Mudit Jain, Managing Director, DCW Limited

Why doesn’t the government put power into people’s hands? They can do that by sharply reducing the indirect taxes — taxes on petrol is 250 per cent — so that more money is in the hands of people, which will lead to the greater velocity of circulation of money, leading to greater consumption and then stimulating the economy. Japan also co-opted business by forming MITI (Ministry of International Trade and Industry) after World War Two. And then you saw spectacular results in Japan. Sadly, why is the government not co-opting business in implementing the economic plans?

This is again deeply psychological and I don’t want to spend disproportionate time on the psychology part. India is a very paternalistic society. The first expectation of every average Indian is that ‘sarkar ne mere liye kya kiya’. This is a society, which has, for a long time, been a bedrock of what I call as an entitlement. Therefore, what you’re suggesting is a very appropriate thing. How do we move from being a society of entitlement to a society of empowerment? And the change for that is, of course, the nature of how governments think, and the nature of what our people expect the governments to think. People will always say that if there is a problem, what has the sarkar done? If a particular bank’s governance is mad and depositors are at risk, if you had talked to some of those depositors in normal times, they would say, oh, but I’m getting two percentage points higher deposit rate. But how do we get a society, whether the depositors or investors, to understand that whatever decisions and judgments they take have a risk element to that, and the consequence of that risk is on them. If things go wrong, we should not be asking for bailouts from the government. So it is a two-way process. The society is paternalistic by nature and expects the government to be out there to support. I am not in any way defending the need for better regulation and supervision, but I’m on a point where entitlement expects when things go wrong, what does the sarkar do? What if you’re ready to say that we made a mistake in our judgment, and we are bearing the consequences of that, that could be a very important step to move towards a society of empowerment.

KK Rathi, Managing Director, Indianivesh Fund Managers Pvt Ltd

I think the changes in the implementation of GST and government’s rather adamancy or not making major changes in the rates or bringing down the number of rates or reducing the impact of GST, is becoming a big hurdle in turning around the economy. Don’t you think the government should look at GST afresh and try to make major changes so that it really becomes beneficial for the economy as it was intended originally?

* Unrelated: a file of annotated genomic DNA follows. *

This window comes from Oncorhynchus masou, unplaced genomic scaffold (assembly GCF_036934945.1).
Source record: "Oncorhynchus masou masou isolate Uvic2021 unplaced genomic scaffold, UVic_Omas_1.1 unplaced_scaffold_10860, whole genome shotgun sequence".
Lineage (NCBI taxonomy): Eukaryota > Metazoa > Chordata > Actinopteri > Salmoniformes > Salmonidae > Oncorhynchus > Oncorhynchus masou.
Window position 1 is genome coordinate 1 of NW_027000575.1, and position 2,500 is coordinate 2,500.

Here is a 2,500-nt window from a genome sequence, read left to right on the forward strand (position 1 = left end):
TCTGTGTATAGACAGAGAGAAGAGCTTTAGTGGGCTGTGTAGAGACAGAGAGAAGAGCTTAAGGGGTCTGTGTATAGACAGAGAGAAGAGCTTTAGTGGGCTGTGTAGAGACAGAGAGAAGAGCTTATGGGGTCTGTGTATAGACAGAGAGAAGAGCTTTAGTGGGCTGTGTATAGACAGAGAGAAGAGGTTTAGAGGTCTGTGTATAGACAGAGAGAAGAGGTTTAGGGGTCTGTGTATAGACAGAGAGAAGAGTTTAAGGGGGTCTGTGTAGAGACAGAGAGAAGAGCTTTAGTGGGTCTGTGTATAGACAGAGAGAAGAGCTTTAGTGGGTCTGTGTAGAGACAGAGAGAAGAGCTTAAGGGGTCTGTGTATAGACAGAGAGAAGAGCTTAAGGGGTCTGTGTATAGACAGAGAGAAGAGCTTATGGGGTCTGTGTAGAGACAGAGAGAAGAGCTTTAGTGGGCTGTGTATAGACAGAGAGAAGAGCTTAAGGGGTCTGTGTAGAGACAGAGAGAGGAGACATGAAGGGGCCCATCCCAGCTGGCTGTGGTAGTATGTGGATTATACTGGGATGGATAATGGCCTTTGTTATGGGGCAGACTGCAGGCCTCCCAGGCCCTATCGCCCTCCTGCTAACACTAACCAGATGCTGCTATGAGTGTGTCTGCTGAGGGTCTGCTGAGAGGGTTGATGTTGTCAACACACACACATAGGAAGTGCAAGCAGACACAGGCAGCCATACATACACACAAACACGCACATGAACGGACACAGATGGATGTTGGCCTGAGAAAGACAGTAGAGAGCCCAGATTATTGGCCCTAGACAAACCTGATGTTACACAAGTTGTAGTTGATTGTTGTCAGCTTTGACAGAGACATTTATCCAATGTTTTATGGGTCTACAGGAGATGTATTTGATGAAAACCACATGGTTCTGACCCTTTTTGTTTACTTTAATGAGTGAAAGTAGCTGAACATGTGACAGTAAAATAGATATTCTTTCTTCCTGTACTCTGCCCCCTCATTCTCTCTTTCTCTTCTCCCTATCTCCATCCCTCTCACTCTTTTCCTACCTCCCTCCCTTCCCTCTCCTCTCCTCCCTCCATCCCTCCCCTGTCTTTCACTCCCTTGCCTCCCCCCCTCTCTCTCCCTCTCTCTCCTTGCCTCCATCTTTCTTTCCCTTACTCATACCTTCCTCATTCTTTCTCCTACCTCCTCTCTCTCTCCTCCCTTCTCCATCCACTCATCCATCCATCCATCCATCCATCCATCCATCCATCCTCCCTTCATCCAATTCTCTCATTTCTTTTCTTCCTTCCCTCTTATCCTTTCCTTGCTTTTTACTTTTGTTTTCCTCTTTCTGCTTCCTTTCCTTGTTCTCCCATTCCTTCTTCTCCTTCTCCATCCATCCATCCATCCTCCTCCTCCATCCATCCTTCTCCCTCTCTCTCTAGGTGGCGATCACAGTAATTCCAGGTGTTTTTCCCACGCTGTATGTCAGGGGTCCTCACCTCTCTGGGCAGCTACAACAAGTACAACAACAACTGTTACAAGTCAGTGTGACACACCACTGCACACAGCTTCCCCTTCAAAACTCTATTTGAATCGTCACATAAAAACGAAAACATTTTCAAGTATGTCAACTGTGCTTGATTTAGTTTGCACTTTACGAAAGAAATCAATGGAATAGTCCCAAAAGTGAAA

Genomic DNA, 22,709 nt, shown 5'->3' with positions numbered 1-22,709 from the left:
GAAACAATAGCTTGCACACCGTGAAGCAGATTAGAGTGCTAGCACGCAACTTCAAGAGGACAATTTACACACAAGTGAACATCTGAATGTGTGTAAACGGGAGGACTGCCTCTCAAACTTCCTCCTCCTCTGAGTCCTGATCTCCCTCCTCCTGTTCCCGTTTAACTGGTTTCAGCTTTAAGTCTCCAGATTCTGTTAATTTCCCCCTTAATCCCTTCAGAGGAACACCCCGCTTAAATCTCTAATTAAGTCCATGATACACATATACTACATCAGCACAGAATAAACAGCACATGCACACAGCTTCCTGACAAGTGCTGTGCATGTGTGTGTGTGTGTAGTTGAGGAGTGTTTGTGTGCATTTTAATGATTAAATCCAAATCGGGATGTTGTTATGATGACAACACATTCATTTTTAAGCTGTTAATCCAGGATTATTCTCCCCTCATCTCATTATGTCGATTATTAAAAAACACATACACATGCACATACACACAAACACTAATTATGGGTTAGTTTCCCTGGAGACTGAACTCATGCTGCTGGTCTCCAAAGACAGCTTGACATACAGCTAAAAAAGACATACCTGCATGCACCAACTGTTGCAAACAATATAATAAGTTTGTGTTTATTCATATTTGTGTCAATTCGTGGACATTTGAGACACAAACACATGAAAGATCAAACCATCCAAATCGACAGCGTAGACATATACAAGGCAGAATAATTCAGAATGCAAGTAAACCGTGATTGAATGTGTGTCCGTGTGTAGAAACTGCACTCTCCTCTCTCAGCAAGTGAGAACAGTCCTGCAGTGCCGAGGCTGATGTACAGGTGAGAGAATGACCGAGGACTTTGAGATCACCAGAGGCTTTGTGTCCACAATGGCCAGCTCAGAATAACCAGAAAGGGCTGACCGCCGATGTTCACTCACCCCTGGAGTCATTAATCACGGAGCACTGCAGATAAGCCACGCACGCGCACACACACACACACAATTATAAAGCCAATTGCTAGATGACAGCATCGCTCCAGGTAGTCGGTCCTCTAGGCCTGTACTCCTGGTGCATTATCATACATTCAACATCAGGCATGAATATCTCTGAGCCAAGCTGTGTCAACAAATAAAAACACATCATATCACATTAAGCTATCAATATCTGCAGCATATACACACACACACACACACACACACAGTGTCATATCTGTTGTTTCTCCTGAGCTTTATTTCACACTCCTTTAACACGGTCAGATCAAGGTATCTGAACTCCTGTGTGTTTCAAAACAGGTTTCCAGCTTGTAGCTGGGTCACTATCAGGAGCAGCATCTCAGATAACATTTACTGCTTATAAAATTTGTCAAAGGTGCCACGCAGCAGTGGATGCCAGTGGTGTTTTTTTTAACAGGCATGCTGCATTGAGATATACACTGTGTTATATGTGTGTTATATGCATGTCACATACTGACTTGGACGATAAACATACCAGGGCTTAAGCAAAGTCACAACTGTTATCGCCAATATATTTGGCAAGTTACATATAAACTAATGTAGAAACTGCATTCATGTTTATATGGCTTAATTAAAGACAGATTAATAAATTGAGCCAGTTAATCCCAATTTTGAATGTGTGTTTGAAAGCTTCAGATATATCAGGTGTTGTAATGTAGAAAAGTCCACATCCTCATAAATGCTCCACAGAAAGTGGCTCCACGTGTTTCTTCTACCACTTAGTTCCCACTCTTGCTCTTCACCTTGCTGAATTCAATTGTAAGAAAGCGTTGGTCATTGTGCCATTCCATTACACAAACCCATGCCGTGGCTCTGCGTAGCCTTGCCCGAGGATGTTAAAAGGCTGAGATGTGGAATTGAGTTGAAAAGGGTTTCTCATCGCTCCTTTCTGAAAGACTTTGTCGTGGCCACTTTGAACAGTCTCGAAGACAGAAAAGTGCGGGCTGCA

I would love to say that, yes they must do everything on GST. But today they are not able to have enough fiscal resources. There is a challenge on debt to GDP, there is a challenge on funding states, you know that they have given guarantees to the states. Finally, the central government is going to borrow and give the state’s money for the next two or three years. At a time like this, to expect the government to give up whatever revenue sources that are there, it’s not an easy thing at this juncture.

Yoginder Alagh, Economist and former Union Minister

Yoginder Alagh

My first question has to do with stimulus. We’ve had to do a lot of defence spending, and that has perhaps helped us. But a lot of the financial help that we are giving, as you said, is basically a rollover of loans. In the short run, given the urgencies that you talked about, isn’t it useful for us to spend some more money on some of the nice things that you talked about, like rural-urban infrastructure and so on, rather than worrying too much in the short term about financial balancing? As you said, if people live, then there will be a day when we’ll be reformed. My second question has to do with agriculture. It’s the one sector that has been facing these problems well. The farm bills are in the right direction, but at a time where we have lockdowns for very valid reasons, isn’t it better to think of implementing them next year and getting somebody like Ramesh Chand to do a kind of road map as to how we bring that out? They are about trade and transport getting locked down in this period because of sudden very legitimate needs. I have one last question about capital account convertibility of the rupee. Now, the rupee is convertible for foreigners, we are sort of maintaining an impossible interest rate. So they keep sending us money. But for Indians, it is still not convertible. Do you have a kind of medium term strategy for building up a convertibility of the Indian rupee?